New Sask. HIV strategy aimed at stopping new cases

More than 150 doctors, nurses and community activists gathered in Saskatoon today to talk about the province's latest strategy around HIV and AIDS.

Province's HIV infection rate 2 times national average

Dr. Denise Werker hopes the province's HIV strategy will lower infection rates. (Albert Couillard/CBC News)

More than 150 doctors, nurses and community activists gathered in Saskatoon today to talk about the province's latest strategy to tackle HIV and AIDS.

HIV has long been a problem in Saskatchewan. The HIV rate of infection is two times higher than the national average, and more than 1500 people have been infected with the virus in the last ten years.

Today, the Ministry of Health unveiled its latest long-term plan to stop the spread of HIV and AIDS. The multi-pronged approach will focus on rural and remote communities — a growing source of infections.

"It's the nature of injection drug use and the mobility of people who move between urban and rural environments," said the province's Deputy Chief Medical Health Officer Dr. Denise Werker.  "It doesn't mean that we forget about the urban environment, but we have to prioritize the areas in rural and remote."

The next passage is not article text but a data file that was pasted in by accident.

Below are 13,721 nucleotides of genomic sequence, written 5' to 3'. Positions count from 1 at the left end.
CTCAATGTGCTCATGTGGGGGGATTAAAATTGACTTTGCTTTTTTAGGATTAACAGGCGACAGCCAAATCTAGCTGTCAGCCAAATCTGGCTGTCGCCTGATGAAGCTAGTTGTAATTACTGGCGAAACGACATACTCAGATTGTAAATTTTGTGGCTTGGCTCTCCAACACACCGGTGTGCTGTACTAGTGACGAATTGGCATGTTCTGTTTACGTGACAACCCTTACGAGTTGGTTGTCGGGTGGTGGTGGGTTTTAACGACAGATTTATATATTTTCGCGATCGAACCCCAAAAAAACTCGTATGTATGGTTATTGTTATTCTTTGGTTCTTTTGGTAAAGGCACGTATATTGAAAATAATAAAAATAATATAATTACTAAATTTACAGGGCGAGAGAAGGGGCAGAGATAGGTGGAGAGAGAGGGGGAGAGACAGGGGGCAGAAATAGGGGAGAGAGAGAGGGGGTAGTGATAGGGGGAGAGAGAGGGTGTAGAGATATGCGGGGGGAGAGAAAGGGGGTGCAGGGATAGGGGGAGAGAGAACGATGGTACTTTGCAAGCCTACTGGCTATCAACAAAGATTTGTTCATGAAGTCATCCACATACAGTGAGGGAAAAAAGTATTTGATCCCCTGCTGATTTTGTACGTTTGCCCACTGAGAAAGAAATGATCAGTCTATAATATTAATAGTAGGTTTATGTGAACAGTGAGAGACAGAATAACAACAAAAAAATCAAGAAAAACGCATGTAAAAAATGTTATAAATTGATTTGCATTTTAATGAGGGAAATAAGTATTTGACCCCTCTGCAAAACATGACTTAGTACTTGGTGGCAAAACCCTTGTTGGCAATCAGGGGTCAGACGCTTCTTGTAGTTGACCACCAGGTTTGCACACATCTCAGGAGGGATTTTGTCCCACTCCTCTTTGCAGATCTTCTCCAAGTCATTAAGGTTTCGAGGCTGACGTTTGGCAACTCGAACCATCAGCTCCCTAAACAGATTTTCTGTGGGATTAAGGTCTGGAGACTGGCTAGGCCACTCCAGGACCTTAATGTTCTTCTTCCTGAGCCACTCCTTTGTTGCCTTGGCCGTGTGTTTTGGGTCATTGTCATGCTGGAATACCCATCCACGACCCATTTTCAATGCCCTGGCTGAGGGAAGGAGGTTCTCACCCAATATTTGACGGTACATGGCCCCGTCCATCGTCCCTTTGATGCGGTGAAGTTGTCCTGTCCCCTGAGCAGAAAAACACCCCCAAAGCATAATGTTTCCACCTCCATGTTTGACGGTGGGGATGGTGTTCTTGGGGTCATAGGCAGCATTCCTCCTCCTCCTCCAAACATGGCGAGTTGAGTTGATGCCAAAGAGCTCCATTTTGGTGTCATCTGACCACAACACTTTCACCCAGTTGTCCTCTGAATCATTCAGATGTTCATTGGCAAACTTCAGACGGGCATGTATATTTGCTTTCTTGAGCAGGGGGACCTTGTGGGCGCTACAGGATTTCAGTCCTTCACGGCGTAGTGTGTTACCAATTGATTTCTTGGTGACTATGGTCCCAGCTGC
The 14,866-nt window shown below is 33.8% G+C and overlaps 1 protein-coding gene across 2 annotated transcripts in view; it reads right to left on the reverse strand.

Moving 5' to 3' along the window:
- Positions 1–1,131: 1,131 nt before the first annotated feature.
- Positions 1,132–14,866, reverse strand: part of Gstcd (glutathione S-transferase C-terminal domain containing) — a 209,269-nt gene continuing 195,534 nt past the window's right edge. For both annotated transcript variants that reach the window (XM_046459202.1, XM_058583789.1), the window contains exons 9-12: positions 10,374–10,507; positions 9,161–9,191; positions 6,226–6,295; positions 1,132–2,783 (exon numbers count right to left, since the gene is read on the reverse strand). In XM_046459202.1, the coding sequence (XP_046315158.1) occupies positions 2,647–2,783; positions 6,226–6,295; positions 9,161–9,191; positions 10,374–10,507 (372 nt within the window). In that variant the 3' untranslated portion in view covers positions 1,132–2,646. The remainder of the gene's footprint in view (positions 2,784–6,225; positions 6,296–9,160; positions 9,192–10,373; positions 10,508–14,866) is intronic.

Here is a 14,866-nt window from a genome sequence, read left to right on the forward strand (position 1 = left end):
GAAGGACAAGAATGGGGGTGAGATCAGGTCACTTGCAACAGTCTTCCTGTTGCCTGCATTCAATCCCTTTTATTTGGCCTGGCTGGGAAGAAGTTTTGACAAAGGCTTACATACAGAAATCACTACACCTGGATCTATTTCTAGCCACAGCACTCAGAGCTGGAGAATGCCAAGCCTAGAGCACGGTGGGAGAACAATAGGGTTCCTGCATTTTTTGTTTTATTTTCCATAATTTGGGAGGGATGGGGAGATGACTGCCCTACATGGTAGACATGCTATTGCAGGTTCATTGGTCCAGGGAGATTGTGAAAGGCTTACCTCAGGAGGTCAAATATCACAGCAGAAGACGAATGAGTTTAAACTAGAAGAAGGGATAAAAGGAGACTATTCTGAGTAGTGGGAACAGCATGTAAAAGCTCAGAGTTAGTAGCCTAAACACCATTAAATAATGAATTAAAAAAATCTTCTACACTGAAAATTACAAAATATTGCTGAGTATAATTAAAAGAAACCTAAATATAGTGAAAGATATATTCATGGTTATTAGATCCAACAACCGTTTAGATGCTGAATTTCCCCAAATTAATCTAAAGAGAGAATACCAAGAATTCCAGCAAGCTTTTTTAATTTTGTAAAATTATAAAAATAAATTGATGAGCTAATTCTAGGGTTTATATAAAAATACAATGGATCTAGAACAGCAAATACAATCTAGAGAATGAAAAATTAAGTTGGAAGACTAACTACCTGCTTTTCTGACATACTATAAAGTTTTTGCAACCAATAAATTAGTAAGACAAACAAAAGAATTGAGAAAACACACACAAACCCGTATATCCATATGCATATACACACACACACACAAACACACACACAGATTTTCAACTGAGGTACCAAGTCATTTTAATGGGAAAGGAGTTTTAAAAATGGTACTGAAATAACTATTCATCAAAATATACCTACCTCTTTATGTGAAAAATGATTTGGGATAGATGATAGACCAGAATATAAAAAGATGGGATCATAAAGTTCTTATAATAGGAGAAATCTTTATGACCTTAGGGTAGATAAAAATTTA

Dr. Werker also said that the province is putting more of a focus on cultural sensitivity, and how the medical system treats patients with HIV. In 2015, 81 per cent of people newly infected with HIV self-identified as Aboriginal.

"Unfortunately, we have heard a number of times that the people who are most vulnerable are not treated well in our health care system," she said. "In addition, HIV has a stigma of its own. We need to be more patient-centred, and that involves providing care in a way that's culturally sensitive."

First steps

Last month, a group of doctors in the province asked for a public health state of emergency over the HIV rate in the province, comparing Saskatchewan's infection rate with that of developing countries.

Now, one of those doctors said he's happy with what he's been hearing.

"I think we're encouraged," said Dr. Kris Stewart, an internal medicine physician that focuses on HIV. "We're seeing a change in tone, perhaps. Maybe a little more focus."

Stewart said it's vital that HIV-positive people get into treatment programs as soon as possible.

"I think there are huge opportunities in what I call treatment as prevention," he said. "Whenever I hear about people who are HIV-positive, that have not been offered care, and it's been several years, that's a huge failure in our system."

Ultimately, he wants to see some firm action plans drawn up.

"I hope to hear some concrete next steps, and a commitment to treat this as an emergency and to be flexible," he said. "So, when we identify an unmet need, if there's no new resources, we need to be able to shift resources."